Charles Duhigg, in his book, The Power of Habit, describes a subset of habits that he refers to as Keystone Habits. These are habits that, when incorporated into our daily routine, have a domino effect on most if not all other areas of our lives, even if those other areas seem totally unrelated.
I have been a snooze alarm hitter for most of my adult life. I was so bad about this that I would even set my alarm an hour earlier than I needed to just so that I would have time to hit snooze!
About two or three years ago I read about something called sleep inertia which happens to those of us who hit snooze. It is the cycle that occurs when we wake up, hit snooze, and immediately fall back into REM sleep. To then wake up, hit snooze and repeat.
It takes our brain four hours to recover from this, which explained that awful groggy feeling I had every single morning when I woke up. This was occurring because of my snooze habit.
Right then and there I decided I was going to get up the minute the alarm went off the first time. I put my alarm in another room to ensure that I do this. And I’ve never looked back.
What happened after that evolved slowly and I didn’t notice it at first. But this seemingly tiny little change has affected my entire life. I get up and hit the ground running. I get most of the things on my to do list done each day.
Perhaps, however, this habit change has had the biggest effect on my nighttime routine.
I now eat dinner at an earlier time, end each day with a cup of tea, and am always in bed by 10:00 at night at the very latest. The whole quality of my sleep has vastly improved. Most days I’m awake before my alarm goes off.
Simply because I stopped hitting the snooze button. For me, that turned out to be a keystone habit.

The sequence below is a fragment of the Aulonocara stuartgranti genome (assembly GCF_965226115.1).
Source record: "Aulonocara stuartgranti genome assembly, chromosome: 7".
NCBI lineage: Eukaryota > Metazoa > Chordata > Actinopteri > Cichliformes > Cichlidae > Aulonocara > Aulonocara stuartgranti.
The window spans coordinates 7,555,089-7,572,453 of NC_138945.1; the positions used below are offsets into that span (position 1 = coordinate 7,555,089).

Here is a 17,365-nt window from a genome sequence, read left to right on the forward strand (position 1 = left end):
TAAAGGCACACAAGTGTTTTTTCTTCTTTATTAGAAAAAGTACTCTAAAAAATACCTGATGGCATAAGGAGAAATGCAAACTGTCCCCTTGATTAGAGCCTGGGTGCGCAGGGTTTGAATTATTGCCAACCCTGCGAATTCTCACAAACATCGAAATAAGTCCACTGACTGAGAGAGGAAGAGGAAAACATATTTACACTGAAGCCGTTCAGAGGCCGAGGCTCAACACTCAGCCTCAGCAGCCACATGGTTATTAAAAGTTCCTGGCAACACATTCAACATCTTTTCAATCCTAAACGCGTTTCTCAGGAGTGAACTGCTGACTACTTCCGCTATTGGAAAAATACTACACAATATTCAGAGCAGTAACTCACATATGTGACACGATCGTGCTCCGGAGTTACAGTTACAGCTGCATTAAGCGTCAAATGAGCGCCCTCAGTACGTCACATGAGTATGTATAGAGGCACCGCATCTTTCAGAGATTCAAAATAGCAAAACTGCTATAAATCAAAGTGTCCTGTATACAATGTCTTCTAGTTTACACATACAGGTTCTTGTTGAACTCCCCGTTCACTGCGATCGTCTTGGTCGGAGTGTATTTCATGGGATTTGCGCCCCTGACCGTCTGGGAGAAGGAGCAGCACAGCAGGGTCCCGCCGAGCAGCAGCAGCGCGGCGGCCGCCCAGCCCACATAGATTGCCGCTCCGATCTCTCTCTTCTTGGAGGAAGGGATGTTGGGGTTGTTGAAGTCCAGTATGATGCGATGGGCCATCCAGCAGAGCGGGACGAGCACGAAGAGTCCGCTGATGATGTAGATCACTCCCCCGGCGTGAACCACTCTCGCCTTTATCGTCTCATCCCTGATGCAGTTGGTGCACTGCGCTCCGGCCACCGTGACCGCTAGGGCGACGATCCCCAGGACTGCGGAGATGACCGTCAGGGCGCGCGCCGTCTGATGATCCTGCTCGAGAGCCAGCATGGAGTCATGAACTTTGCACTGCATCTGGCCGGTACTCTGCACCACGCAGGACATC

There are certain habits that “experts” typically identify as universal keystone habits. Some of these include:
The list goes on. However, what may be a keystone habit for someone else may not be for you.
Brain dump some possible overall goals that you have for yourself. Maybe you want to lose weight, eat healthier, read more, drink more water, exercise, or have a solid morning or evening routine. Start with the overriding goal and break it down into smaller pieces.
For example, if you want to be healthier, that might involve exercising daily or eating healthier. Pick one and start there. If you want to be “more productive,” write down what that might look like. Then pick a small goal and start with that.
For me, instead of saying “I’m never hitting snooze again,” I might say, “I’m waking up each morning as soon as the alarm goes off.” Tell yourself the results you want – not the results you don’t want.
Taking on more than a single habit at a time will set yourself up for failure.
The habit must be one that you do daily, at least for the first few months. Keep this in mind for goals like exercising. Be realistic about what you will do. If your new habit is a big one like exercising, start off with a goal such as, “I will do 15 minutes of activity each day.” You can increase it as the habit becomes ingrained in your daily routine.
Make it fun and rewarding. Getting up and dancing to your favorite song first thing every morning can be an amazing keystone habit to get your day started off on the right foot.
If you want to read more about habits, check out Charles Duhigg and The Power of Habit.
What habit change would you like to make? What might be a keystone habit for you? How might that domino across your daily routine? Please share with the community!